Renault Boss Wants Europe To Make Kei Cars And Pay More Attention To E-Fuels

Renault CEO Luca De Meo has written an open letter to the European Parliament about the continent’s automotive industry
Honda Beat Kei car
Honda Beat Kei car

Luca de Meo, Renault’s chief executive, has raised eyebrows this week by penning a lengthy open letter addressed to the European Parliament ahead of its June 2024 elections. The key theme is his dissatisfaction over a perceived disadvantage held by Europe compared to the Chinese and American automotive industries. 

We’ll revisit that soon, but first, there’s one particular part of the letter that caught our eye as car geeks - a surprise ode to the Japanese Kei car. De Meo reckons that right now, something like that sector is just what Europe needs.

De Meo blames European regulation for the profitability of the small car segment, with a sales drop of 40 per cent over the last two decades. Small cars can be very green, whereas  “Driving around every day in an electric vehicle weighing 2.5 tonnes is clearly an environmental nonsense,” he says.

Renault CEO Luca de Meo
Renault CEO Luca de Meo

“To find a solution, we should take our inspiration from Japan and its small urban vehicles or ‘kei cars’,” de Meo adds. “From the factory to end-of-life, the environmental impact of a small car is 75 per cent lower. It can be sold at half the price of a mid-range model. We could rapidly reverse the current trend with an array of inexpensive measures: social leasing, free parking spaces, preferential charging prices, lower interest rates on loans, incentives for young buyers, and so on.”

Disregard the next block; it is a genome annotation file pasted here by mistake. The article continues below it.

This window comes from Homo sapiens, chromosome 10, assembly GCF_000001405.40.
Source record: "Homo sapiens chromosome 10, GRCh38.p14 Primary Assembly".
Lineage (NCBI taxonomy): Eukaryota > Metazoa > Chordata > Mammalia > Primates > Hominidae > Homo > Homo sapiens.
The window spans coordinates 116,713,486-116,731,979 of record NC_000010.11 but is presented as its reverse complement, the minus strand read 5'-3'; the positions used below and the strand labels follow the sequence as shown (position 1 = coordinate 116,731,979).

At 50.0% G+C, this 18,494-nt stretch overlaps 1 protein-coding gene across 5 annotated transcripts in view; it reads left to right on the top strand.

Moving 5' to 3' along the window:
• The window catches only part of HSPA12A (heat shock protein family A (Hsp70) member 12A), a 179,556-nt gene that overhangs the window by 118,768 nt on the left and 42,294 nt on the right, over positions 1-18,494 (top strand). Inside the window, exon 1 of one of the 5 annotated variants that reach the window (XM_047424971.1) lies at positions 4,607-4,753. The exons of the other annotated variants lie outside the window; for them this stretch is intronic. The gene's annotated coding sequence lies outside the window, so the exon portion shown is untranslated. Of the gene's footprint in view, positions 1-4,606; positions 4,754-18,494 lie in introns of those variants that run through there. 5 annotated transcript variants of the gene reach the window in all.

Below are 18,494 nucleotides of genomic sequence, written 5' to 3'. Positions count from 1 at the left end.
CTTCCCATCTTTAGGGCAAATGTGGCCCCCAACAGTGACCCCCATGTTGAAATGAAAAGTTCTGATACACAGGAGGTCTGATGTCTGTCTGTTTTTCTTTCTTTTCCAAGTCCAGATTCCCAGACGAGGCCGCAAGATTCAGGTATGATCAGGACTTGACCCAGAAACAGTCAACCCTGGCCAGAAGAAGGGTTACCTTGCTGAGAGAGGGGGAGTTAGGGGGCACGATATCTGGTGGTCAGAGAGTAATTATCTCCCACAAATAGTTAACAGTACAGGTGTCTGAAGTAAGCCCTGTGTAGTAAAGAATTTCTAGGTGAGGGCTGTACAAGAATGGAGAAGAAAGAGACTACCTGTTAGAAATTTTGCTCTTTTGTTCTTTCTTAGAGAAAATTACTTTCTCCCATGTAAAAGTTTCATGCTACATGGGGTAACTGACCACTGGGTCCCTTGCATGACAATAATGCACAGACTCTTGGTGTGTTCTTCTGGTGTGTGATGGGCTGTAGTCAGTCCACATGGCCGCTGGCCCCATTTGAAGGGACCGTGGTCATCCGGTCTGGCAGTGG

For the uninitiated, a Kei car must be less than 3.4 metres in length and 1.48 metres in width, and have a displacement limit of 660cc. Owners benefit from cheaper tax and insurance and aren't bound by the same parking rules as larger cars.

De Meo also uses the letter to address the potential of synthetic fuels. “The e-fuels solution, for example, is highly promising and should be further explored,” he says, adding, “Our proposal is that we should measure the impact of a car over its entire life cycle, from assembly to end-of-life and recycling, rather than focusing solely on energy consumption during use”. The use of hydrogen also gets a nod from the Renault boss.

Renault 5 - front
Renault 5 - front

As mentioned, though, a good chunk of the letter concerns “an imbalance in competition”. He says his issue is over China handing over massive subsidies to its domestic manufacturers, while in the US, the OEMs are enjoying billions of dollars of green tax credits. And what do European manufacturers get? Increasingly tough regulations.

De Meo wants to see an end to "the continuous rollout of new standards, fixed deadlines and threat of fines for non-application." He adds, “This means no longer dictating ‘technological’ choices to industry. It means setting goals for industry but not how to get there.” 


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